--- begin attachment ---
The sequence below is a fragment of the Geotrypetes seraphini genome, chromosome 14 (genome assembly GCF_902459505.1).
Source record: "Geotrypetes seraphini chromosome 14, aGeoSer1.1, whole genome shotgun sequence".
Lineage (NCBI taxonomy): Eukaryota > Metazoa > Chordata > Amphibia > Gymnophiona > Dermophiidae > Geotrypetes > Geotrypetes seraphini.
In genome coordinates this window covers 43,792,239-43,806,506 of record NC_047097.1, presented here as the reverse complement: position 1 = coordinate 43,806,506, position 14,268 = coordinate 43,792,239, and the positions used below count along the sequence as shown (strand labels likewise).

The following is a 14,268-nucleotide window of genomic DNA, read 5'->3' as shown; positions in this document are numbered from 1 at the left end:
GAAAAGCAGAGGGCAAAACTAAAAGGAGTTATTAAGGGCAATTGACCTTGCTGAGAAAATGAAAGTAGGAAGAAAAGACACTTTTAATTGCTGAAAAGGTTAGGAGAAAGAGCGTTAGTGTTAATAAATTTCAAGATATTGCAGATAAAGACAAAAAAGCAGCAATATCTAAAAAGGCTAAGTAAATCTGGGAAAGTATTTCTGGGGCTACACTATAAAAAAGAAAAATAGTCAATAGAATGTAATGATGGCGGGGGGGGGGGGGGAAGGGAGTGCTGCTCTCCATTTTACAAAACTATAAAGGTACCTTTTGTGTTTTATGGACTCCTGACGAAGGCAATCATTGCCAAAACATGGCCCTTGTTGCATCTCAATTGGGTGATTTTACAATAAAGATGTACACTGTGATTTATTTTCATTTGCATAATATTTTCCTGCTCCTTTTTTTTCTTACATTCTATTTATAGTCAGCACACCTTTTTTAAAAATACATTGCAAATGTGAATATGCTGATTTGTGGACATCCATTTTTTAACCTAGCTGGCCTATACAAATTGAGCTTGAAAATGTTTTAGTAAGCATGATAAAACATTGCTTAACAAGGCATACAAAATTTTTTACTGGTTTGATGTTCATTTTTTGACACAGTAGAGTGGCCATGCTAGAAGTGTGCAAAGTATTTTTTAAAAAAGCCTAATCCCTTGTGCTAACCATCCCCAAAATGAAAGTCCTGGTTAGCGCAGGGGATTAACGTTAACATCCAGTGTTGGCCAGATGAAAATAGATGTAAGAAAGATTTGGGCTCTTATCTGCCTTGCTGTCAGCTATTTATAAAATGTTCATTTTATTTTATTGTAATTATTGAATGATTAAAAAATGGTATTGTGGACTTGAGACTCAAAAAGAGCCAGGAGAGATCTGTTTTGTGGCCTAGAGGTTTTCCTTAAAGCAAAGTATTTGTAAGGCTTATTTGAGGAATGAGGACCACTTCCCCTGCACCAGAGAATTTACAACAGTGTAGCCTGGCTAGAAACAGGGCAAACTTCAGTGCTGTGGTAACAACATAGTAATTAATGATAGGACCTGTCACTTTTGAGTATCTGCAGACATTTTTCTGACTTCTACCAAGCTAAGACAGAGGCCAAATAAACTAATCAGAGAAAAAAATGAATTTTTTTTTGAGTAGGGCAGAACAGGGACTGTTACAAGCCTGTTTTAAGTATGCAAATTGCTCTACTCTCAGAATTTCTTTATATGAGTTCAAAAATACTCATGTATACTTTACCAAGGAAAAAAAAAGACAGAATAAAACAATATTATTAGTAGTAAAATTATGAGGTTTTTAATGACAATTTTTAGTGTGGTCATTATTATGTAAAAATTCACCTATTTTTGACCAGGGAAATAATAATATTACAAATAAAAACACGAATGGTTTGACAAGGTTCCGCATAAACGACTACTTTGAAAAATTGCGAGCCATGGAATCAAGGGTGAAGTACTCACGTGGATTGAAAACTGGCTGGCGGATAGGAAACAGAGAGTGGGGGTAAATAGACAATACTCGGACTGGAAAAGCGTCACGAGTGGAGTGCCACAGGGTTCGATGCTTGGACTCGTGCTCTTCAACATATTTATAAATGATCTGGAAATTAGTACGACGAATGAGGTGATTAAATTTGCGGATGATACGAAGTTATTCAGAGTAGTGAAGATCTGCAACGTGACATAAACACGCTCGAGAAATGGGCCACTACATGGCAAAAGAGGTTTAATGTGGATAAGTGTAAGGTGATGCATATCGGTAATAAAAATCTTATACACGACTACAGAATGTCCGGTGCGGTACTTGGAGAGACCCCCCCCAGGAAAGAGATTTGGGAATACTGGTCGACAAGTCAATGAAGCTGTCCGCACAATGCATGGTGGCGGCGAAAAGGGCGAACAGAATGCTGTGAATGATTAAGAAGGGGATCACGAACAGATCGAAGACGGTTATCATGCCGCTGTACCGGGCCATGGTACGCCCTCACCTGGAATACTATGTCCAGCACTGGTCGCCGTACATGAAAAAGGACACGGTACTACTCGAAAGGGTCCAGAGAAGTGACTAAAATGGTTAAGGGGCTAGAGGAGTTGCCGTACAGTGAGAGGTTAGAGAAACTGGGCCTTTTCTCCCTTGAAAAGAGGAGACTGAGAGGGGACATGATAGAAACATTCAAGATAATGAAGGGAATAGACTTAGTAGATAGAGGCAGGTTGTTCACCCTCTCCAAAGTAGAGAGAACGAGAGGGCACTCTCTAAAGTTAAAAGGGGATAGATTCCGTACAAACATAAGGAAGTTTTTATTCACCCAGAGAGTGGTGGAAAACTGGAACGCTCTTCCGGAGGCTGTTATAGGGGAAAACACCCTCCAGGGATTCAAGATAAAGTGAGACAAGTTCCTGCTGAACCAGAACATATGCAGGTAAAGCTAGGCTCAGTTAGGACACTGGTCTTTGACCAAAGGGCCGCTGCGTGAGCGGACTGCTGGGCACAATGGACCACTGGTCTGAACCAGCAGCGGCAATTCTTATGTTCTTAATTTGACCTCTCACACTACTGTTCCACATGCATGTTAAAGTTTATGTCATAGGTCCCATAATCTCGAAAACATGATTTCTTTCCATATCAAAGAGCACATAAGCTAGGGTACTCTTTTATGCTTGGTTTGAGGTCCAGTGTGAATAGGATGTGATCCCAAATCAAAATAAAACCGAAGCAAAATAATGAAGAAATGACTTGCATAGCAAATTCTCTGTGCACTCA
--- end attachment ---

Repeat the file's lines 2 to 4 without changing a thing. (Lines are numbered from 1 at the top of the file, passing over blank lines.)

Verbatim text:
Source record: "Geotrypetes seraphini chromosome 14, aGeoSer1.1, whole genome shotgun sequence".
Lineage (NCBI taxonomy): Eukaryota > Metazoa > Chordata > Amphibia > Gymnophiona > Dermophiidae > Geotrypetes > Geotrypetes seraphini.
In genome coordinates this window covers 43,792,239-43,806,506 of record NC_047097.1, presented here as the reverse complement: position 1 = coordinate 43,806,506, position 14,268 = coordinate 43,792,239, and the positions used below count along the sequence as shown (strand labels likewise).